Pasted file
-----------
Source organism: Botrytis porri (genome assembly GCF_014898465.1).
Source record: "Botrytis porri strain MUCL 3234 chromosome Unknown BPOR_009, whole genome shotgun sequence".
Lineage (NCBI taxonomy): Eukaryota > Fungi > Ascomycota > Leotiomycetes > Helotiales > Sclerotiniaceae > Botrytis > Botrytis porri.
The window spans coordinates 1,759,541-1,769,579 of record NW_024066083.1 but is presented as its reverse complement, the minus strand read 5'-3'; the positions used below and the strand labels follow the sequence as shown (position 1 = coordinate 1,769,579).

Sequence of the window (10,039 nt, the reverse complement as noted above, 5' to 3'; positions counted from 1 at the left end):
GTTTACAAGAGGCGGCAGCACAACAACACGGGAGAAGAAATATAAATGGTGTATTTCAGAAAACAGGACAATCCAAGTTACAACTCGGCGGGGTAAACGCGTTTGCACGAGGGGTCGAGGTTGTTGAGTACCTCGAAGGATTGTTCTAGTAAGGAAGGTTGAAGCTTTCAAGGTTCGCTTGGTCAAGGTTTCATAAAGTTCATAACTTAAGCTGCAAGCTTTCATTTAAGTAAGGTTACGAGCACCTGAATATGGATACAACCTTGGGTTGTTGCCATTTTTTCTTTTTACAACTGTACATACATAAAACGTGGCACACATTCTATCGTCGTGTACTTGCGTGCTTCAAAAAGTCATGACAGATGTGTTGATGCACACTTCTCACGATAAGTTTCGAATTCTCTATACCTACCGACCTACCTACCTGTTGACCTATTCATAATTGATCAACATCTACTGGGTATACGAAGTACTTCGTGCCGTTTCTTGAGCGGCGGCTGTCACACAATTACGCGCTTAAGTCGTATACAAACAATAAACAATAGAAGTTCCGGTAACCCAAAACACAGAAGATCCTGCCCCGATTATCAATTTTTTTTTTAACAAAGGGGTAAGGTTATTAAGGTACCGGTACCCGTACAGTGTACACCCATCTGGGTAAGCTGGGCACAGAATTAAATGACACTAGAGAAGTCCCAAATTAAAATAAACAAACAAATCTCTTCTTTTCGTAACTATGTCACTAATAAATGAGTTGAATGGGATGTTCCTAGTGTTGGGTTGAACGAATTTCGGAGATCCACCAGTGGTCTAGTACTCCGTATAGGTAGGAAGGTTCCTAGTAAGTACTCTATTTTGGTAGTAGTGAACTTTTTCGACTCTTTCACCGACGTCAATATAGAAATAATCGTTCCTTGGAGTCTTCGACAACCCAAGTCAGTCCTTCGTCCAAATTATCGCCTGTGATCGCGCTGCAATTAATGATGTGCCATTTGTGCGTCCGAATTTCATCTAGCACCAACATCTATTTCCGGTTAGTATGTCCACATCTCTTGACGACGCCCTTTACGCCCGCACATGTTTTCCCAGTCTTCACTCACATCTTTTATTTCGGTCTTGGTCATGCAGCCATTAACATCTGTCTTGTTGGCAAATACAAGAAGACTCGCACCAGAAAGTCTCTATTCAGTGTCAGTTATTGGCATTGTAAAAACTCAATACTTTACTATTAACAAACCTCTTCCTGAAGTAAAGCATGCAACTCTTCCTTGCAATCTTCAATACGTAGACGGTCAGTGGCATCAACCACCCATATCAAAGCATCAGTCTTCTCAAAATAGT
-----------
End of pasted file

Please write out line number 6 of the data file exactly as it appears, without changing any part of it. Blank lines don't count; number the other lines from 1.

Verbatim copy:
GTTTACAAGAGGCGGCAGCACAACAACACGGGAGAAGAAATATAAATGGTGTATTTCAGAAAACAGGACAATCCAAGTTACAACTCGGCGGGGTAAACGCGTTTGCACGAGGGGTCGAGGTTGTTGAGTACCTCGAAGGATTGTTCTAGTAAGGAAGGTTGAAGCTTTCAAGGTTCGCTTGGTCAAGGTTTCATAAAGTTCATAACTTAAGCTGCAAGCTTTCATTTAAGTAAGGTTACGAGCACCTGAATATGGATACAACCTTGGGTTGTTGCCATTTTTTCTTTTTACAACTGTACATACATAAAACGTGGCACACATTCTATCGTCGTGTACTTGCGTGCTTCAAAAAGTCATGACAGATGTGTTGATGCACACTTCTCACGATAAGTTTCGAATTCTCTATACCTACCGACCTACCTACCTGTTGACCTATTCATAATTGATCAACATCTACTGGGTATACGAAGTACTTCGTGCCGTTTCTTGAGCGGCGGCTGTCACACAATTACGCGCTTAAGTCGTATACAAACAATAAACAATAGAAGTTCCGGTAACCCAAAACACAGAAGATCCTGCCCCGATTATCAATTTTTTTTTTAACAAAGGGGTAAGGTTATTAAGGTACCGGTACCCGTACAGTGTACACCCATCTGGGTAAGCTGGGCACAGAATTAAATGACACTAGAGAAGTCCCAAATTAAAATAAACAAACAAATCTCTTCTTTTCGTAACTATGTCACTAATAAATGAGTTGAATGGGATGTTCCTAGTGTTGGGTTGAACGAATTTCGGAGATCCACCAGTGGTCTAGTACTCCGTATAGGTAGGAAGGTTCCTAGTAAGTACTCTATTTTGGTAGTAGTGAACTTTTTCGACTCTTTCACCGACGTCAATATAGAAATAATCGTTCCTTGGAGTCTTCGACAACCCAAGTCAGTCCTTCGTCCAAATTATCGCCTGTGATCGCGCTGCAATTAATGATGTGCCATTTGTGCGTCCGAATTTCATCTAGCACCAACATCTATTTCCGGTTAGTATGTCCACATCTCTTGACGACGCCCTTTACGCCCGCACATGTTTTCCCAGTCTTCACTCACATCTTTTATTTCGGTCTTGGTCATGCAGCCATTAACATCTGTCTTGTTGGCAAATACAAGAAGACTCGCACCAGAAAGTCTCTATTCAGTGTCAGTTATTGGCATTGTAAAAACTCAATACTTTACTATTAACAAACCTCTTCCTGAAGTAAAGCATGCAACTCTTCCTTGCAATCTTCAATACGTAGACGGTCAGTGGCATCAACCACCCATATCAAAGCATCAGTCTTCTCAAAATAGT